HC Deb 10 March 1981 vol 1000 cc748-9
13. Mr. Beith

asked the Secretary of State for Education and Science what evidence he has of schools issuing requests for parental subscriptions for essential school materials as a response to education cuts.

Mr. Mark Carlisle

Many schools now invite parents and others to make voluntary contributions to school funds. It has, however, long been the practice in many schools to ask pupils to provide, or pay for, materials for such activities as craft and cookery, where the pupil may take home the finished product.

Mr. Beith

Does not the Secretary of State recognise the legal obligation on education authorities to provide the basic essentials of education? Does he not in any case recognise that, if schools increasingly look to parents for a direct financial contribution, poorer parents will be frightened to send their children to the best schools?

Mr. Carlisle

As I have said before, the fact that parents may or may not contribute money towards schools in no way absolves a local education authority from its statutory duty under section 8 of the 1944 Act. However, that is no reason for attempting to discourage parents from making additional contributions. Some schools receive greater parental contributions than others, but there is no reason why we should discourage that.

Mr. Michael Spicer

With the pressure on resources, has my right hon. and learned Friend yet had time to consider whether he can do anything to counteract the effects of the High Court judgment against the county of Hereford and Worcester last week in respect of a parental contribution towards special music teaching?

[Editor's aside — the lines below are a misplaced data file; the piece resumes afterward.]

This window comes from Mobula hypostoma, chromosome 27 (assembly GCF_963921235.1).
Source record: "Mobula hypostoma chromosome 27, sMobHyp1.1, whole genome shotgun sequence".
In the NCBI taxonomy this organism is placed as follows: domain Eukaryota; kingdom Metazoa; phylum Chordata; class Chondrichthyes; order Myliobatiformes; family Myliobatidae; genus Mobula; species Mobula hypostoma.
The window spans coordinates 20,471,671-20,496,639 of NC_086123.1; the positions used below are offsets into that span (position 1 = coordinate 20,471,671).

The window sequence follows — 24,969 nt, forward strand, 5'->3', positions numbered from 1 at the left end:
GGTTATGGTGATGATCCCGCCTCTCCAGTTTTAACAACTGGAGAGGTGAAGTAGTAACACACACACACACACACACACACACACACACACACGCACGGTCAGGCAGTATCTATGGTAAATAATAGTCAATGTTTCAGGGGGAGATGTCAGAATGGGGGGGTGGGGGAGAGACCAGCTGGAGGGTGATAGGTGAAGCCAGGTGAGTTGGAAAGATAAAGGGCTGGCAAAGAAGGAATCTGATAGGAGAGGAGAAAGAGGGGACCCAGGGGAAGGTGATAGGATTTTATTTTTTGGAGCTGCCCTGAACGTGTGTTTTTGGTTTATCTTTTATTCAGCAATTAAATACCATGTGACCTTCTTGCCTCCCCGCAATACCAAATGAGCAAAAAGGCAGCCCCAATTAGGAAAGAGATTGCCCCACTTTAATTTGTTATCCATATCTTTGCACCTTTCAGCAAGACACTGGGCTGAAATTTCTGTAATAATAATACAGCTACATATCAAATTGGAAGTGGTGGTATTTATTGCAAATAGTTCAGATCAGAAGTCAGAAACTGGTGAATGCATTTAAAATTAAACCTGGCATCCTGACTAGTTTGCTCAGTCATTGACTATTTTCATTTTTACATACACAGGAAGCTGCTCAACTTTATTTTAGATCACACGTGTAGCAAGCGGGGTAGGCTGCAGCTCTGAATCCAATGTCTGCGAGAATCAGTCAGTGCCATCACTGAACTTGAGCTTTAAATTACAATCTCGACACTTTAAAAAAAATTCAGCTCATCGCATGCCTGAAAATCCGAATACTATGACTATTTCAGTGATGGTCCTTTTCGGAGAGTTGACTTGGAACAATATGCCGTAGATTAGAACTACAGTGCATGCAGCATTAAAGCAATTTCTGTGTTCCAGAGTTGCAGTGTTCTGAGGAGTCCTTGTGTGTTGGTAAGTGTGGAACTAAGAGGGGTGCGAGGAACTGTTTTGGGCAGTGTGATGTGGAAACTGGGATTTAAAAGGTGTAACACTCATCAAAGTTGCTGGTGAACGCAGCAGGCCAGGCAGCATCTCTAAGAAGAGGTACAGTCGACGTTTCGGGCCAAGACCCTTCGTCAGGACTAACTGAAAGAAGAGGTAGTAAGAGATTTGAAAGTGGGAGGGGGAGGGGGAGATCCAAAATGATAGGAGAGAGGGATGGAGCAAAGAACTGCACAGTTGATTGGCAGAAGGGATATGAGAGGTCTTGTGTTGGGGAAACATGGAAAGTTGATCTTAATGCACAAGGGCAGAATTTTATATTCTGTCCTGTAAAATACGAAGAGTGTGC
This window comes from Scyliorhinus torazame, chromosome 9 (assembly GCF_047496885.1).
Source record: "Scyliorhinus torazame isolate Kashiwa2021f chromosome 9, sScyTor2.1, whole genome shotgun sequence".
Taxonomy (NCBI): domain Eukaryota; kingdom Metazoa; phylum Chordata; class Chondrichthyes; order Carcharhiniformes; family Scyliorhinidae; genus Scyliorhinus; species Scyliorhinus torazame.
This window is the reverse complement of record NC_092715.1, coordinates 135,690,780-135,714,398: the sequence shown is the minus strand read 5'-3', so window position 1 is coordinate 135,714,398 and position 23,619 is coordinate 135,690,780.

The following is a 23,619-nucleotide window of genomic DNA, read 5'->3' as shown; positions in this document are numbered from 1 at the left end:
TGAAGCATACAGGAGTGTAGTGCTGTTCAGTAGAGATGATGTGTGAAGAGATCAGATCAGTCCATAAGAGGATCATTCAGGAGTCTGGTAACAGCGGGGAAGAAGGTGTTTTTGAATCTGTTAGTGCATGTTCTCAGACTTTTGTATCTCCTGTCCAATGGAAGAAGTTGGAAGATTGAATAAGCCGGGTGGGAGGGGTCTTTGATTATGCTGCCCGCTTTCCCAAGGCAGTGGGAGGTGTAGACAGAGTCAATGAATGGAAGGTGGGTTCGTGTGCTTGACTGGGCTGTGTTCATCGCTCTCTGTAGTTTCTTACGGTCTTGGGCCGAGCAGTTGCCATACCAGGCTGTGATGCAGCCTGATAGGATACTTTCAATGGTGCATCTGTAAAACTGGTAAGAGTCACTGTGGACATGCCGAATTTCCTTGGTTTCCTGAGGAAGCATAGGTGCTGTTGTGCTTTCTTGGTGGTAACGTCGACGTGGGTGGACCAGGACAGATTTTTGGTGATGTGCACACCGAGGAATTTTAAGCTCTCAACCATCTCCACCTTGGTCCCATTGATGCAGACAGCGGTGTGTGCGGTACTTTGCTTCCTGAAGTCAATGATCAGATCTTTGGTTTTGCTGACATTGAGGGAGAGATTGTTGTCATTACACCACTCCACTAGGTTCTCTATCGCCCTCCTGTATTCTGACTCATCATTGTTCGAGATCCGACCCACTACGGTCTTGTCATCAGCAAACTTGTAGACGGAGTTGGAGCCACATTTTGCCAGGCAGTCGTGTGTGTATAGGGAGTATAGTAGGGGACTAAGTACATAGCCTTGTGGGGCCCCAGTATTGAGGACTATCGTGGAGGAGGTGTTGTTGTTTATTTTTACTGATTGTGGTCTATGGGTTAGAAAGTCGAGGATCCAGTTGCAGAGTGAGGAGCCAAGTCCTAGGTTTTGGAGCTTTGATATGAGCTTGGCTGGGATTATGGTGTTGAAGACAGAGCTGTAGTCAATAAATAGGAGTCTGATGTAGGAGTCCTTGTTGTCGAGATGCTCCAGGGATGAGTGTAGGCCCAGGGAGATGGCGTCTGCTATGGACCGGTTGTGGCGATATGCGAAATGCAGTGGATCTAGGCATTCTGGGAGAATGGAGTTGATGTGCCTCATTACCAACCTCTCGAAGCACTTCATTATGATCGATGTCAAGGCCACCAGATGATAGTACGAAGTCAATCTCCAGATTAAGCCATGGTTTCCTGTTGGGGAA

Mr. Carlisle

I cannot add to what I said last Thursday. I have not yet had an opportunity to consider the full transcript of the judgment of Mr. Justice Forbes, which is clearly important.

Mr. Whitehead

When a headmaster writes to parents inviting them to pay for essential textbooks and states that the contributions are voluntary but that to be effective they must be made by all parents, is it not a levy and, as such, against the Act?

Mr. Carlisle

The law is clear. An authority cannot charge a fee for education. However, there is nothing under this Act or the local government legislation that prevents parents from providing money if they choose.

Mr. John Townend

In view of the continuous improvement in the teacher-pupil ratio, does my right hon. and learned Friend consider that in the areas where there is a shortage of resources for books and materials the local authority should consider employing fewer teachers with an equivalent increase in expenditure on books and materials?

Mr. Carlisle

That is a matter for the individual local education authority. There has been less expenditure on books than on certain other aspects of education. In our planning we have assumed an increase in expenditure in that area.